All eyes these days are on the political prize that is the White House, but other prizes are in the offing all the same. Across the water in Brexited Blighty, the Man Booker Prize fiction longlist was released a couple of weeks back. On it a few longtime literary figures appear, among them J. M. Coetzee for his forthcoming sequel to The Childhood of Jesus, alongside previously heralded authors such as Deborah Levy, whose new novel Hot Milk we praised for its unsparing depiction of the mother-daughter dynamic. A surprise is a crime thriller by the Glaswegian author Graeme Macrae Burnet, His Bloody Project, since the genre as a whole is often deprecated as nonliterary. A few Americans turn up on the international list, including Paul Beatty for The Sellout and David Means for his debut novel Hystopia. The winner will be announced in late October.
Get away from the political cycle, and last week belonged to Colson Whitehead. A fine and inventive novelist, Whitehead is the author, most recently, of The Underground Railroad, a title that takes that historical phrase literally and imagines a slave-era America whose states, depot after depot, are as different from each other as European nations. Though he confesses to being a bit perplexed at the enthusiastic early reception for the just-released book, Whitehead has been carefully building up to this success, with the magna cum laude just awarded: Oprah picked it for her book club.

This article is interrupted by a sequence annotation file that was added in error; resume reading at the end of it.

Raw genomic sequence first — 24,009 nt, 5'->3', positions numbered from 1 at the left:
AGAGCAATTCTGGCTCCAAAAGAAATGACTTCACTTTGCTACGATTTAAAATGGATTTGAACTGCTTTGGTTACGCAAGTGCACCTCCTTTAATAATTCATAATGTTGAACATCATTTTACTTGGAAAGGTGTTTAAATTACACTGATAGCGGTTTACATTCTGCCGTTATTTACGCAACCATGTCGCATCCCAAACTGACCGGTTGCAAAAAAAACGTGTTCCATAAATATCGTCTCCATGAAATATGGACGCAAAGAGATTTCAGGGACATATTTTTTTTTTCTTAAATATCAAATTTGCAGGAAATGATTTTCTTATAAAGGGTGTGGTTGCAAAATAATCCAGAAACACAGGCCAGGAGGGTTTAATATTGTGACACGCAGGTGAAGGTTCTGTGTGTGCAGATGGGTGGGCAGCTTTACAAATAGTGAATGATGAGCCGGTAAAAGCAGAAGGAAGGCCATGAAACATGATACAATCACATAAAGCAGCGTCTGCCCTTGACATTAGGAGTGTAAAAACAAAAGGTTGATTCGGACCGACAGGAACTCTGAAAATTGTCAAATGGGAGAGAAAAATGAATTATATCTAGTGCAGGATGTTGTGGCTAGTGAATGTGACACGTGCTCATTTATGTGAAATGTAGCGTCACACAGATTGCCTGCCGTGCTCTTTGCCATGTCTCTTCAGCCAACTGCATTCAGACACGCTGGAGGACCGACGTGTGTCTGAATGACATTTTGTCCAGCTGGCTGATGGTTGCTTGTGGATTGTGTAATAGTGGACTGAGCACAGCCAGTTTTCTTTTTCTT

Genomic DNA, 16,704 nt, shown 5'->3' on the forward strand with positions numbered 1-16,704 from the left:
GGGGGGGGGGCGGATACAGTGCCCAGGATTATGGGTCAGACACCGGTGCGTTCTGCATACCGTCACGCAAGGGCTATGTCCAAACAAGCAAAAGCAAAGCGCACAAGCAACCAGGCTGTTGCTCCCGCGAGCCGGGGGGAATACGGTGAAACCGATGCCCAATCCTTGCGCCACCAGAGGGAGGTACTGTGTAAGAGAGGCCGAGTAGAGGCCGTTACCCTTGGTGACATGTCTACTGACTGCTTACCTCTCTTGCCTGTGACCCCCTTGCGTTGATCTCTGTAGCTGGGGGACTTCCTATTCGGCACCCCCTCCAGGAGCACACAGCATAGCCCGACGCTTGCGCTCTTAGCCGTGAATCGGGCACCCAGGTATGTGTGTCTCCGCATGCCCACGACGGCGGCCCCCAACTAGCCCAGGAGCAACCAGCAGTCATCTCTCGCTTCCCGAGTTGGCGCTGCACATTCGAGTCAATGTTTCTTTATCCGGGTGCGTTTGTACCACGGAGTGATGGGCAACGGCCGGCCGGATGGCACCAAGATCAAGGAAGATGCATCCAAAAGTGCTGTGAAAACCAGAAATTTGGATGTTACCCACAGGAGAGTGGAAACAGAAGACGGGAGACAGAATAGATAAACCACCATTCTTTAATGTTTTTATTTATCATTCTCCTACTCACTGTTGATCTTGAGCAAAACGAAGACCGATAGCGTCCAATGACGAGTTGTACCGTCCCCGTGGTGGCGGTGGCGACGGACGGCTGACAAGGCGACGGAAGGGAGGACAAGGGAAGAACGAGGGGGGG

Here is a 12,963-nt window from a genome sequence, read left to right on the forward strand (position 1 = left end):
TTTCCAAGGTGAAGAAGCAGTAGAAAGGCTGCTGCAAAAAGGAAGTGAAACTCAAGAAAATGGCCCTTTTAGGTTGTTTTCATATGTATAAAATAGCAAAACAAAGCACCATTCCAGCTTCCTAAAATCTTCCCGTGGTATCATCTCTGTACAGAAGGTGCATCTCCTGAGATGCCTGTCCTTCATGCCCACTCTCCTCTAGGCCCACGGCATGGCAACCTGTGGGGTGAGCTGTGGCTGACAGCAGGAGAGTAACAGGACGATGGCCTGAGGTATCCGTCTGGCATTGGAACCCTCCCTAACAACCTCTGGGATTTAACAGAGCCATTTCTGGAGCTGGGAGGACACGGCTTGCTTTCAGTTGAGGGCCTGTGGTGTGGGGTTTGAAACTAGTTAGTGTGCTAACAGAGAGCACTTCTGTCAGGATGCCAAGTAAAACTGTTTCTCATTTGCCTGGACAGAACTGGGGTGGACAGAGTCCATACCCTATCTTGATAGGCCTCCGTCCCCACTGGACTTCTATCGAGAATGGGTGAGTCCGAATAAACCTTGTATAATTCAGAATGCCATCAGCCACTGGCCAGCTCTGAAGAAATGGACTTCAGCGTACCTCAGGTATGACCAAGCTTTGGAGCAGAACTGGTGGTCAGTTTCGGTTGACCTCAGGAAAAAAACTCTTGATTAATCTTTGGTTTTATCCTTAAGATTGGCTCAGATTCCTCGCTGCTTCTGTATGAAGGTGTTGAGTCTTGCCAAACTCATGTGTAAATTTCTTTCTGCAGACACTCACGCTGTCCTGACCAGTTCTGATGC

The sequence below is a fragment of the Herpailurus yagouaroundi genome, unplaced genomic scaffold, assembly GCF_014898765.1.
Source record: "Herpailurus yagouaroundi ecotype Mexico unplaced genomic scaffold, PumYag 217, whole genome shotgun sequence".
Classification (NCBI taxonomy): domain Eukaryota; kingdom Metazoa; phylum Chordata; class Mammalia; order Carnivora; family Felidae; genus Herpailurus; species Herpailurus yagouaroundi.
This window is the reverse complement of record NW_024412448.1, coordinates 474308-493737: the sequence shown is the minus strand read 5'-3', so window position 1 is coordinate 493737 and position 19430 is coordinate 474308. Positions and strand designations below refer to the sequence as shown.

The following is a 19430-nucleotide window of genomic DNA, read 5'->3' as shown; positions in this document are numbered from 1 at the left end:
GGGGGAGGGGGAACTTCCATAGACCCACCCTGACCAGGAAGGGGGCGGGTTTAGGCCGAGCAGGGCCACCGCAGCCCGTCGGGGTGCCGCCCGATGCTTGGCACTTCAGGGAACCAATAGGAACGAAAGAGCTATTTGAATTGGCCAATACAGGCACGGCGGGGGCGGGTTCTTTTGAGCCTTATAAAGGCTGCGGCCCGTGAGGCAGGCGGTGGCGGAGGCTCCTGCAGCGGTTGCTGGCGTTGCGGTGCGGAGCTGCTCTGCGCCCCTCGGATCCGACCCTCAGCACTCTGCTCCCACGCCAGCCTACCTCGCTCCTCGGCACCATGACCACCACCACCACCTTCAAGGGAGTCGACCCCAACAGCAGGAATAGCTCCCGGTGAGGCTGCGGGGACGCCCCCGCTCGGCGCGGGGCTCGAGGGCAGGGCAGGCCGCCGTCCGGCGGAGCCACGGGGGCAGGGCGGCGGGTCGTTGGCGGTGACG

Fyodor Dostoyevsky’s Crime and Punishment turns 150 this year, and how you come down on whether old Raskolnikov deserves to swing may reflect attitudes that will play out in the voting booth come November. In a smart essay in the old-school-conservative New Criterion (behind paywall), Gary Saul Morson observes that “as Dante makes the punishments of hell appropriate to one’s sins, Dostoevsky has his madmen experience a hell appropriate to their philosophy.” If that philosophy isn’t a down-the-line churchy one, then the fire-and-brimstone Russian might not have had much use for it by the time he got around to writing his best-known (but not best) novel.
Is it worth reading 150 years on? Of course, though, worldly world-lit reader Michael Orthofer observes in a lively and very entertaining conversation with Renaissance-man economist Tyler Cowen, “the problem is finding what is of value, what is important.” He adds, “we have these established books like War and Peace or Crime and Punishment, but Russian literature goes so much deeper, for example, to take just an example of a big language.” For more on what to read, from Russian and from many other source languages big and small, see Orthofer’s impossibly wide-ranging blog The Complete Review.
If crime, punishment, politics, and other sundry head swirls have you a bit perplexed yourself, you might be cheered by the words of one E. B. White, an author best known for his children’s book Charlotte’s Web but the creator of much more besides. When, in 1973—a fraught year, that, with a presidency just beginning its death spiral—a fan wrote him a letter bemoaning the prospects for humankind, White replied, in part, “as a people we probably harbor seeds of goodness that have lain for a long time waiting to sprout when the conditions are right. Man’s curiosity, his relentlessness, his inventiveness, his ingenuity have led him into deep trouble. We can only hope that these same traits will enable him to claw his way out.” He added, “Hang on to your hat. Hang on to your hope. And wind the clock, for tomorrow is another day.” Amen. See the whole text here.Gregory McNamee is a contributing editor.